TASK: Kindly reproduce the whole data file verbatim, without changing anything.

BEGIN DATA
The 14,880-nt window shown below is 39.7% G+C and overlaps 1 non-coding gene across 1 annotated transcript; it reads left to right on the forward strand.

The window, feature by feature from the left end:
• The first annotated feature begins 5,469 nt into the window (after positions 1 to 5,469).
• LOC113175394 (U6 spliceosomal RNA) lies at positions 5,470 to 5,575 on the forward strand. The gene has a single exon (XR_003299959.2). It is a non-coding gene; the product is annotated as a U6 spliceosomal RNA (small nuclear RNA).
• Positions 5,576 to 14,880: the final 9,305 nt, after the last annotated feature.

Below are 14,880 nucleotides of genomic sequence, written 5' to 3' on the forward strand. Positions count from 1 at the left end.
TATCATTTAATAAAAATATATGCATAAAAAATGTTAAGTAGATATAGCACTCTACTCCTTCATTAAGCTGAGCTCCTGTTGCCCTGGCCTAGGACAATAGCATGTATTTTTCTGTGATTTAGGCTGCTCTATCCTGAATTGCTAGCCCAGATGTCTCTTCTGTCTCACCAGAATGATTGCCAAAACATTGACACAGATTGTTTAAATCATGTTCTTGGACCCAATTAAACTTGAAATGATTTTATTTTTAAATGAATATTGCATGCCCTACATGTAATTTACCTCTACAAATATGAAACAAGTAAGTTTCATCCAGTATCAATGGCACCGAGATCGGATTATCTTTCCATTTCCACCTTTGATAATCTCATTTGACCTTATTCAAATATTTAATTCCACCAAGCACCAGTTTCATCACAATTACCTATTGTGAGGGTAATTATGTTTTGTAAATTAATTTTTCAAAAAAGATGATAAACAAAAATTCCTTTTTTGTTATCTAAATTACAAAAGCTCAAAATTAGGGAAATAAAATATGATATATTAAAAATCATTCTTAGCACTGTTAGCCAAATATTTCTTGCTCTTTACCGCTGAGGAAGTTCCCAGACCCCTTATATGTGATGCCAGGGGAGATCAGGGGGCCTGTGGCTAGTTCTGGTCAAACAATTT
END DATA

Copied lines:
The 14,880-nt window shown below is 39.7% G+C and overlaps 1 non-coding gene across 1 annotated transcript; it reads left to right on the forward strand.

The window, feature by feature from the left end:
• The first annotated feature begins 5,469 nt into the window (after positions 1 to 5,469).
• LOC113175394 (U6 spliceosomal RNA) lies at positions 5,470 to 5,575 on the forward strand. The gene has a single exon (XR_003299959.2). It is a non-coding gene; the product is annotated as a U6 spliceosomal RNA (small nuclear RNA).
• Positions 5,576 to 14,880: the final 9,305 nt, after the last annotated feature.

Below are 14,880 nucleotides of genomic sequence, written 5' to 3' on the forward strand. Positions count from 1 at the left end.
TATCATTTAATAAAAATATATGCATAAAAAATGTTAAGTAGATATAGCACTCTACTCCTTCATTAAGCTGAGCTCCTGTTGCCCTGGCCTAGGACAATAGCATGTATTTTTCTGTGATTTAGGCTGCTCTATCCTGAATTGCTAGCCCAGATGTCTCTTCTGTCTCACCAGAATGATTGCCAAAACATTGACACAGATTGTTTAAATCATGTTCTTGGACCCAATTAAACTTGAAATGATTTTATTTTTAAATGAATATTGCATGCCCTACATGTAATTTACCTCTACAAATATGAAACAAGTAAGTTTCATCCAGTATCAATGGCACCGAGATCGGATTATCTTTCCATTTCCACCTTTGATAATCTCATTTGACCTTATTCAAATATTTAATTCCACCAAGCACCAGTTTCATCACAATTACCTATTGTGAGGGTAATTATGTTTTGTAAATTAATTTTTCAAAAAAGATGATAAACAAAAATTCCTTTTTTGTTATCTAAATTACAAAAGCTCAAAATTAGGGAAATAAAATATGATATATTAAAAATCATTCTTAGCACTGTTAGCCAAATATTTCTTGCTCTTTACCGCTGAGGAAGTTCCCAGACCCCTTATATGTGATGCCAGGGGAGATCAGGGGGCCTGTGGCTAGTTCTGGTCAAACAATTT